Friday, November 4, 2011

Windows 7 and manual driver installs

Another edition of recording a solution I'll need sometime in the future  but will never remember where I wrote it down.

We've rolled out Windows 7 (64bit) on Library PCs.  A book return workstation stopped working with it's 3M 943 Bookcheck unit. We got a hold of the 64 bit version of the software (yay) and were told it should prompt us to locate the 64 bit driver when we connected the unit. It didn't.

No wuckers, I thought, I'll install the driver manually. But if you locate the device from Devices and Printers, right-click, select Properties, click the Hardware tab, click the Properties button, click the Drivers tab, all the options for manually updating or installing the driver are greyed out - the only option is allowing Windows Update to find the driver (it couldn't).

Much hair ripping out.

Then I tried right-clicking on Computer, selecting Manage, select Device Manager, right click on the device, select the Driver tab and lo and behold exactly the same window - but with all the options available.

Stupid Windows.  3M and AWA support were great.

Monday, October 31, 2011

Google Analytics and Oracle UCM - not playing nicely

Have had a couple of staff report this to me over the last week - but was having trouble replicating the problem. We have an A-Z button on our home page that had this link

I'm using GA to try and track the usage of the button to determine whether it's the best use of that screen real estate.  It's always worked but now it hides the jump to navigation and the dynamically created listing, showing only the H1

But if you remove the GA tracking code and go to it works just fine.  I've used lots of GA tracking on home page links for over a year now and I've never seen this behaviour before. Can't find a mention of it elsewhere in the blogosphere. I don't have time to play with it so all I can do is remove the tracking code and worry about it some other time. Would love to hear if anyone out there knows more.

Monday, August 29, 2011

Little things add up in web pages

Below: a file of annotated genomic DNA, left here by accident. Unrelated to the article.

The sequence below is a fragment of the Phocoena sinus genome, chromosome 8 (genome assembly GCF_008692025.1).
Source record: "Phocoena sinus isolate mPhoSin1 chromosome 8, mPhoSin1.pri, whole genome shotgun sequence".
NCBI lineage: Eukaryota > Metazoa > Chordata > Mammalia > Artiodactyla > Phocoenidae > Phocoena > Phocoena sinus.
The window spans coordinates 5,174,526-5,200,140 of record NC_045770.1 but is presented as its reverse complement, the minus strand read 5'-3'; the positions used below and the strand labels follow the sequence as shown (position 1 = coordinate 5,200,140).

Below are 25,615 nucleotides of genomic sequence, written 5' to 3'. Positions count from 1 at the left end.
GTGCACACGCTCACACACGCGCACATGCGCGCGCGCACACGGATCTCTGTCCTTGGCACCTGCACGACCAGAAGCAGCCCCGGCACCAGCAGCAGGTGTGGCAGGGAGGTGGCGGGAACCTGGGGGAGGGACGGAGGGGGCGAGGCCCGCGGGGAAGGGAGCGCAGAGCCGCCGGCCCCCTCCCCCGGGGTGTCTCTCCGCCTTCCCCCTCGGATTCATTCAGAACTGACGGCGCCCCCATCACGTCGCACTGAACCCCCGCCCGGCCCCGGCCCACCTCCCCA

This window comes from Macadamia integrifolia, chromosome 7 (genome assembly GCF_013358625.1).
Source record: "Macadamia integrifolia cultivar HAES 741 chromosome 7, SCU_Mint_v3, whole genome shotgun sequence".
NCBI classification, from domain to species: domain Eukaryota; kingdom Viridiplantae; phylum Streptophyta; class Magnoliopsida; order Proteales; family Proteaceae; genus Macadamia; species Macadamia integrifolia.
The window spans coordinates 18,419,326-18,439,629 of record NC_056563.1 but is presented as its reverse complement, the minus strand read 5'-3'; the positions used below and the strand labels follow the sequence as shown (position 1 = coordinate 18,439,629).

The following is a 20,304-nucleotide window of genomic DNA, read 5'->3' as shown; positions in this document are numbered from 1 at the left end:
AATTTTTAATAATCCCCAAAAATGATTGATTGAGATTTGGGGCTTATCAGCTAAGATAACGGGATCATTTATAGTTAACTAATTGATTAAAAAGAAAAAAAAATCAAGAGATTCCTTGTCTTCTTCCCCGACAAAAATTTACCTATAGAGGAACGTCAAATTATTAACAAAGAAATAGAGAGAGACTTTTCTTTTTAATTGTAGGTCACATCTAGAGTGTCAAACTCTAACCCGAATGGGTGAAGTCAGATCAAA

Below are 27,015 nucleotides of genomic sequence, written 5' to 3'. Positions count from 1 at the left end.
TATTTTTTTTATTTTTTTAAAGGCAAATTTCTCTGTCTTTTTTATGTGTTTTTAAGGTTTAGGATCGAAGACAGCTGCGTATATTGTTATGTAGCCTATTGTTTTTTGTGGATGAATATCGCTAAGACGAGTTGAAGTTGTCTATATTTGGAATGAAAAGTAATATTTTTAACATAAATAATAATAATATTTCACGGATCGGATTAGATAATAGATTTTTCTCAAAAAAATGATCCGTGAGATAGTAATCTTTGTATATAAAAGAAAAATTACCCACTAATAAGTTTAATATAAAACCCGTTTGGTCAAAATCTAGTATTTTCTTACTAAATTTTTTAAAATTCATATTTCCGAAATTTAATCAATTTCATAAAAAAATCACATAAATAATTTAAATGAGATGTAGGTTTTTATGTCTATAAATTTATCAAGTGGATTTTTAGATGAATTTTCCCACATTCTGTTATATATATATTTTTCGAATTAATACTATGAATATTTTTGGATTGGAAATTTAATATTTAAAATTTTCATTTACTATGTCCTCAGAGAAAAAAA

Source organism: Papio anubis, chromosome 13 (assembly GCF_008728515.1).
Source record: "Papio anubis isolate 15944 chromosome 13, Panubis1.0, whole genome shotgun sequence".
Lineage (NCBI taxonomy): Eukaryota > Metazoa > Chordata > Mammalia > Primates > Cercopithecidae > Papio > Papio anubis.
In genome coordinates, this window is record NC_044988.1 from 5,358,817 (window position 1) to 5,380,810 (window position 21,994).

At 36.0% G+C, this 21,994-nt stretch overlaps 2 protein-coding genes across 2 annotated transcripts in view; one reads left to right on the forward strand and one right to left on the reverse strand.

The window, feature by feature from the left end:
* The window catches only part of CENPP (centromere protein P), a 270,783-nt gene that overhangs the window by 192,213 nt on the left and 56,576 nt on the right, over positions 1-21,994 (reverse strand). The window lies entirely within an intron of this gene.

I fear the content audit of our site is making me a tad obsessive - little things are starting to stick out and I want to hit them with a hammer. 

I'm seeing many example of pages being renewed without any obvious review of content and little things are annoying me, like this line in a big page.
Wikipedia has a very good section on Australian Copyright law. See Wikipedia Online.
Why would you append 'Online' to Wikipedia? Is there a print version? The link doesn't work any more (but not obviously, an auto link checker wouldn't pick up that the intext anchor to Australian_Copyright_Law no longer exists, because the general copyright page in Wikipedia is still there, no error 404).

Then there's the question of the link text's relationship to the actual link.  If your link text is 'Wikipedia Online' then the user expectation (and Google's) is that the underlying link will be to Wikipedia Online, not some sub page. If you're linking to an item on Australian Copyright Law, then that's your link text.

On the plus side I'm a fan of linking to in-depth explanations on sites better equipped to provide current accurate content rather than trying to maintain our own bowdlerised versions of information, especially when the bulk of users won't have any interest in seeing that sort of detail.

My other plus is that the phrase 'check out this ' hasn't been used. I hate that phrase.

I have problems with the pseudo-review phrase 'very good'; would we link to a 'very bad' Wikipedia article?  Are we confident the Wikipedia article will remain good?

So I ended up with:
See Wikipedia for more on Australian Copyright law.
That's about 60% of the text we started with, and no loss of meaning.

The tough thing for us is not only acquiring editing and writing for the web skills, but finding the time to apply them. I hope with this example (yet another in a long series of nags) you might spare five minutes on the next page you review and see if you can improve it even a little.